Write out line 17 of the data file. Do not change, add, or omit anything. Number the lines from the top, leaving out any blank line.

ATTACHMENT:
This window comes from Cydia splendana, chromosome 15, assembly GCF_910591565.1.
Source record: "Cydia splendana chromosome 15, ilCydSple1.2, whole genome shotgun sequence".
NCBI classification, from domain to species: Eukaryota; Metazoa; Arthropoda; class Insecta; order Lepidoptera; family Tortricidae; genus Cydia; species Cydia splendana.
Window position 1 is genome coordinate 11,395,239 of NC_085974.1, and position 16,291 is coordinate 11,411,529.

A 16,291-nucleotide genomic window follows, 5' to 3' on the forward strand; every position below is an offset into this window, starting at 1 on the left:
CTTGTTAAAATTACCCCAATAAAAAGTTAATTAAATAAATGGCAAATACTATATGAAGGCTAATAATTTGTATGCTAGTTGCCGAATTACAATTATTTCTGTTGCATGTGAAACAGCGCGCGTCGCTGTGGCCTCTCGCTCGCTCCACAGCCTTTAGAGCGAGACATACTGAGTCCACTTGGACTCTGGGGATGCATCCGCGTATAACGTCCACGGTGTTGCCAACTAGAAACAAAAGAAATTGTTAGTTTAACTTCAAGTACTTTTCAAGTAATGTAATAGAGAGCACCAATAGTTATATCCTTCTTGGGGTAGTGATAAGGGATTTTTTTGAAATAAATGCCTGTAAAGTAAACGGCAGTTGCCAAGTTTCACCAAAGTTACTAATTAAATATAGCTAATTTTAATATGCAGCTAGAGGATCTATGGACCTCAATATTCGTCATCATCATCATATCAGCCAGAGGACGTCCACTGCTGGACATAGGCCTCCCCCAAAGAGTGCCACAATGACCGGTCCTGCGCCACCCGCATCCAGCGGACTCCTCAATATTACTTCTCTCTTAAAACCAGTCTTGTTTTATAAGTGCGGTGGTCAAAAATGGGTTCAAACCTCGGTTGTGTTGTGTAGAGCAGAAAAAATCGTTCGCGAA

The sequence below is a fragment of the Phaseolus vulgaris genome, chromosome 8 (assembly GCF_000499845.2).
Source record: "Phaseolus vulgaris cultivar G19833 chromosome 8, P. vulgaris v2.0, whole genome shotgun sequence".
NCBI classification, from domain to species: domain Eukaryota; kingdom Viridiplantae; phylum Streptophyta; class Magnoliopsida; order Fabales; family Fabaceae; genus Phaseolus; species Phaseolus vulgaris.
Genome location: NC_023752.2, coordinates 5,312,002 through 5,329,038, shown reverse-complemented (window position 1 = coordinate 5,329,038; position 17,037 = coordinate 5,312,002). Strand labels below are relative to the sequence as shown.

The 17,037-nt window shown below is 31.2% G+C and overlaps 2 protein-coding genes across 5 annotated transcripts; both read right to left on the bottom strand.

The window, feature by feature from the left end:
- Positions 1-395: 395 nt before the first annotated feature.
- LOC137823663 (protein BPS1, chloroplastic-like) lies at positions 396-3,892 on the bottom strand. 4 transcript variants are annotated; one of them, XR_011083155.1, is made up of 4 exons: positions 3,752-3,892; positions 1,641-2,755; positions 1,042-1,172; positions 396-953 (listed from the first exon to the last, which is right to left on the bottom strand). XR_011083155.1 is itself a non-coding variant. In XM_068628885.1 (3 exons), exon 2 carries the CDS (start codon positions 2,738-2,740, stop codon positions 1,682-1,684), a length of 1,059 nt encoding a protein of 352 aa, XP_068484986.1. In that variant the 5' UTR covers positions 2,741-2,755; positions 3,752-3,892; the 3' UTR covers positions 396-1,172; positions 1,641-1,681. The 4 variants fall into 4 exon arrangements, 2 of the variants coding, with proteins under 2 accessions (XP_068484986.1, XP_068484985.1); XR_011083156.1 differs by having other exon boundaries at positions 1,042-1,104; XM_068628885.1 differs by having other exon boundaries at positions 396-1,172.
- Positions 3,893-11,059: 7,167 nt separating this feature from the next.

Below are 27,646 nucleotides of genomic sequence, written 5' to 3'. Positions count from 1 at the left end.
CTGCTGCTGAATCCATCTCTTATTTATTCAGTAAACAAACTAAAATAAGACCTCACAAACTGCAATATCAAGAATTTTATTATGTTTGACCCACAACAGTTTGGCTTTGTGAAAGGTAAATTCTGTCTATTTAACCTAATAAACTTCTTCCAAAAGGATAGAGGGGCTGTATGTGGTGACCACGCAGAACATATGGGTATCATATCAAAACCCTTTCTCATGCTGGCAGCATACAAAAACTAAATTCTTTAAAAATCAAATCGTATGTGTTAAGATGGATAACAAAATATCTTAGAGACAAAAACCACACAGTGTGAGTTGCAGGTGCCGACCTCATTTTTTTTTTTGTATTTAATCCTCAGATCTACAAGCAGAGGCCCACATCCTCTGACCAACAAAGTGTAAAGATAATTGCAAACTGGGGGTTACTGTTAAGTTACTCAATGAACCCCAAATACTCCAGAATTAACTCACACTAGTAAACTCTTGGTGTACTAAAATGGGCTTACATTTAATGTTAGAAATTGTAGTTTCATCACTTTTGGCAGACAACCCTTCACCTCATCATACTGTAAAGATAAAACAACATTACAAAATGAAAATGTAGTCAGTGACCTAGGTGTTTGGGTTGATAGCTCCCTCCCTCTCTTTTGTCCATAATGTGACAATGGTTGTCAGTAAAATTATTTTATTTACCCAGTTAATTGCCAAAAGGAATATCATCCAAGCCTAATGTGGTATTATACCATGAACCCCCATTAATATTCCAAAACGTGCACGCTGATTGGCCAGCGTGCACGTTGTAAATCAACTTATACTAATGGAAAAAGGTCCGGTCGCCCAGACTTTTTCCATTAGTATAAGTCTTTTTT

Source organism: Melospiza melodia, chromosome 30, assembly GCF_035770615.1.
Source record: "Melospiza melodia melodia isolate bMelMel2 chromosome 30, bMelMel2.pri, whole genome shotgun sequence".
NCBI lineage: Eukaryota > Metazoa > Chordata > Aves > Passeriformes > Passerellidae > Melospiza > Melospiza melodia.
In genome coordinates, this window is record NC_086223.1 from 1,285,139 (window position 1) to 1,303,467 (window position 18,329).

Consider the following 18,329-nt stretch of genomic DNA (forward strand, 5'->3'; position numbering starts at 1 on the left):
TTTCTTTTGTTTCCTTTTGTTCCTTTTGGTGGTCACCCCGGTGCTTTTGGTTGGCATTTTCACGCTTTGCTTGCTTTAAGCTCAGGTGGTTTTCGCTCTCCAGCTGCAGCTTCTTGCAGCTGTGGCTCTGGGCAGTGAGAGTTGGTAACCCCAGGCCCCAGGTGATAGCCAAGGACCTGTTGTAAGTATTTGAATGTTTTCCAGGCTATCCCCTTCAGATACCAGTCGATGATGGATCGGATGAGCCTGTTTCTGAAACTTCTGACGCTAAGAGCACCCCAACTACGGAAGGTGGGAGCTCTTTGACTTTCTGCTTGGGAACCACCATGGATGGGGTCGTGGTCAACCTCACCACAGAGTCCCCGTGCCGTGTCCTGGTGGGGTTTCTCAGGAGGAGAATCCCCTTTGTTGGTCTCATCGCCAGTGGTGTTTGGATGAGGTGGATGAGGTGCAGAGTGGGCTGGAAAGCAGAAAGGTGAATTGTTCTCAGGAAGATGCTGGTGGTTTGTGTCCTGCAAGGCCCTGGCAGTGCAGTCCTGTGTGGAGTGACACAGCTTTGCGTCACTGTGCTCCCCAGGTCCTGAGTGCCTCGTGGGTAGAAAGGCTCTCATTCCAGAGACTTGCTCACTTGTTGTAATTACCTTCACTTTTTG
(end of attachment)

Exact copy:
CTGCTGCTGAATCCATCTCTTATTTATTCAGTAAACAAACTAAAATAAGACCTCACAAACTGCAATATCAAGAATTTTATTATGTTTGACCCACAACAGTTTGGCTTTGTGAAAGGTAAATTCTGTCTATTTAACCTAATAAACTTCTTCCAAAAGGATAGAGGGGCTGTATGTGGTGACCACGCAGAACATATGGGTATCATATCAAAACCCTTTCTCATGCTGGCAGCATACAAAAACTAAATTCTTTAAAAATCAAATCGTATGTGTTAAGATGGATAACAAAATATCTTAGAGACAAAAACCACACAGTGTGAGTTGCAGGTGCCGACCTCATTTTTTTTTTTGTATTTAATCCTCAGATCTACAAGCAGAGGCCCACATCCTCTGACCAACAAAGTGTAAAGATAATTGCAAACTGGGGGTTACTGTTAAGTTACTCAATGAACCCCAAATACTCCAGAATTAACTCACACTAGTAAACTCTTGGTGTACTAAAATGGGCTTACATTTAATGTTAGAAATTGTAGTTTCATCACTTTTGGCAGACAACCCTTCACCTCATCATACTGTAAAGATAAAACAACATTACAAAATGAAAATGTAGTCAGTGACCTAGGTGTTTGGGTTGATAGCTCCCTCCCTCTCTTTTGTCCATAATGTGACAATGGTTGTCAGTAAAATTATTTTATTTACCCAGTTAATTGCCAAAAGGAATATCATCCAAGCCTAATGTGGTATTATACCATGAACCCCCATTAATATTCCAAAACGTGCACGCTGATTGGCCAGCGTGCACGTTGTAAATCAACTTATACTAATGGAAAAAGGTCCGGTCGCCCAGACTTTTTCCATTAGTATAAGTCTTTTTT